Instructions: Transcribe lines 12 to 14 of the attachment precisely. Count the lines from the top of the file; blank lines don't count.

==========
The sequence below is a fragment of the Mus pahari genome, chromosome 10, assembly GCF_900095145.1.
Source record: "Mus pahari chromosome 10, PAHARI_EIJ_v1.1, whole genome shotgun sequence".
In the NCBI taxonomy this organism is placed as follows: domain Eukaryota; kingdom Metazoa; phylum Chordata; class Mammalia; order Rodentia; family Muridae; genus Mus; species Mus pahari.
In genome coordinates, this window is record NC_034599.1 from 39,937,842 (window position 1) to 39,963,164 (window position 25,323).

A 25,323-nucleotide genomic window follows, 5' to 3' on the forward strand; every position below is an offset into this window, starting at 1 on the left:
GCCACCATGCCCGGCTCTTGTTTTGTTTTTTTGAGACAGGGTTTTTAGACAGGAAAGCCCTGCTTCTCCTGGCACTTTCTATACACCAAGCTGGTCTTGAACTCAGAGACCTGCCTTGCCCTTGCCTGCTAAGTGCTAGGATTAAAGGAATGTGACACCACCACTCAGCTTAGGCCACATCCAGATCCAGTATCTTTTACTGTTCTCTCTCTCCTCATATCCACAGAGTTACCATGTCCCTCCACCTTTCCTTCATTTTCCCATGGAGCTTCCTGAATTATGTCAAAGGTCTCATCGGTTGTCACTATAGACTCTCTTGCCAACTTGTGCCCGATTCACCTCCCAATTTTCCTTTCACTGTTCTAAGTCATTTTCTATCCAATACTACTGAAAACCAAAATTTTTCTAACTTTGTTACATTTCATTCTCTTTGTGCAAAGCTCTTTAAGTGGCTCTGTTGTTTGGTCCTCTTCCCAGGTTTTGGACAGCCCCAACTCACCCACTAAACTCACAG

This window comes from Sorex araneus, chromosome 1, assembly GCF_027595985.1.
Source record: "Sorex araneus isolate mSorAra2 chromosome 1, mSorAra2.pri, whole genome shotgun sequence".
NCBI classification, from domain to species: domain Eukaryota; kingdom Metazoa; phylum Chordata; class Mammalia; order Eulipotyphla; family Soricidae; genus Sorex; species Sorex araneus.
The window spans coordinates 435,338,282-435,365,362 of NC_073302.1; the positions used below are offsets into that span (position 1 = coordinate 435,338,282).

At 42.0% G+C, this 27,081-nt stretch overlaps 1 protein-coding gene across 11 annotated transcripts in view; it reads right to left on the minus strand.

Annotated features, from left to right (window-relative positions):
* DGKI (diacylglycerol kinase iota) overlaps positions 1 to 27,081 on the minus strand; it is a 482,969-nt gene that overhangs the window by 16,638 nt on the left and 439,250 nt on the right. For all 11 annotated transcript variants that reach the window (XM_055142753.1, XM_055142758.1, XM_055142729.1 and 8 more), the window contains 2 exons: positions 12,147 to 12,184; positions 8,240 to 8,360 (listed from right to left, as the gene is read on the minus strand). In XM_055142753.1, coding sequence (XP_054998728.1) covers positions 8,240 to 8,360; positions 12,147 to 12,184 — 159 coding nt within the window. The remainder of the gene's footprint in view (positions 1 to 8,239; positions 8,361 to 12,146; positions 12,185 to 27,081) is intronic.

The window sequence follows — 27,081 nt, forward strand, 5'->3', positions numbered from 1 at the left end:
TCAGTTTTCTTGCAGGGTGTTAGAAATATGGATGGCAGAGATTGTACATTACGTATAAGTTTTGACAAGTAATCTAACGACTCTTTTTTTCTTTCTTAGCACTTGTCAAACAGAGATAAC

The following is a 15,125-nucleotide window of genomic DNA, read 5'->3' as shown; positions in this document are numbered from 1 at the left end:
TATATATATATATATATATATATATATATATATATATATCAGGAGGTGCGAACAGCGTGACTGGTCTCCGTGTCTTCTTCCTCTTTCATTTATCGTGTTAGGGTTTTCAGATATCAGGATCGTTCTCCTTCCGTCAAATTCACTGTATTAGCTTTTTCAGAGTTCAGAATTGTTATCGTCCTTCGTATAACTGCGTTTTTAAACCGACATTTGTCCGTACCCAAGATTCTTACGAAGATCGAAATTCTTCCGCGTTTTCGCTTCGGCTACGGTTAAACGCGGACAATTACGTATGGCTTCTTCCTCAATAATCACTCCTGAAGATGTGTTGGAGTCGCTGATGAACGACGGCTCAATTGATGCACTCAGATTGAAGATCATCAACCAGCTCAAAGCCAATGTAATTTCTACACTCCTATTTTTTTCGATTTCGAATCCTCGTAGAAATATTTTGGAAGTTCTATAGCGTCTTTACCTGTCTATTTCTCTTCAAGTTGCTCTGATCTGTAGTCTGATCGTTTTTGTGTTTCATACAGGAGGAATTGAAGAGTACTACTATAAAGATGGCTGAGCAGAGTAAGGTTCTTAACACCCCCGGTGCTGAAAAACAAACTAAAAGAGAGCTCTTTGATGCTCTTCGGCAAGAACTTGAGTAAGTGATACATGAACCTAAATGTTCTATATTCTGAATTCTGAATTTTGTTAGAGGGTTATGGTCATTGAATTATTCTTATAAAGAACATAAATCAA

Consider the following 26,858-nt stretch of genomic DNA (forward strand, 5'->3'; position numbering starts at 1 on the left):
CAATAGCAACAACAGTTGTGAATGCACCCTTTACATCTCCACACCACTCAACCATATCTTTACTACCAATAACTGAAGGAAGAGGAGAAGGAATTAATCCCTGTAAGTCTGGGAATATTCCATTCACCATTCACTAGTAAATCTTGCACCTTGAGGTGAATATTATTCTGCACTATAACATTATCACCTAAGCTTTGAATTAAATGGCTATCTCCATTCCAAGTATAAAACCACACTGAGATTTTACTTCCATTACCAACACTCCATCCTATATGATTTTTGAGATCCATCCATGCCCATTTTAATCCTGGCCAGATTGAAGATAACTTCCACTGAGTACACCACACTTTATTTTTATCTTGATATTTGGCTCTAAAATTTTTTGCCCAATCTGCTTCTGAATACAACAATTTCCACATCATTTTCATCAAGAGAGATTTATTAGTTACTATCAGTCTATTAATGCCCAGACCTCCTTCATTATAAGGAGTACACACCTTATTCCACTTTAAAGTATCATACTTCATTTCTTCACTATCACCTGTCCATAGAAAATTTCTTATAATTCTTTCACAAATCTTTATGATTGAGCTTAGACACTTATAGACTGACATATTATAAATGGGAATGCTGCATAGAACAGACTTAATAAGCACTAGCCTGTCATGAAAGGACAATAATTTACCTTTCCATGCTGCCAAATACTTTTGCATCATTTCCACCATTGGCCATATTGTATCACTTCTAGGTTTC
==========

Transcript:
Annotated features, from left to right (window-relative positions):
* DGKI (diacylglycerol kinase iota) overlaps positions 1 to 27,081 on the minus strand; it is a 482,969-nt gene that overhangs the window by 16,638 nt on the left and 439,250 nt on the right. For all 11 annotated transcript variants that reach the window (XM_055142753.1, XM_055142758.1, XM_055142729.1 and 8 more), the window contains 2 exons: positions 12,147 to 12,184; positions 8,240 to 8,360 (listed from right to left, as the gene is read on the minus strand). In XM_055142753.1, coding sequence (XP_054998728.1) covers positions 8,240 to 8,360; positions 12,147 to 12,184 — 159 coding nt within the window. The remainder of the gene's footprint in view (positions 1 to 8,239; positions 8,361 to 12,146; positions 12,185 to 27,081) is intronic.

The window sequence follows — 27,081 nt, forward strand, 5'->3', positions numbered from 1 at the left end: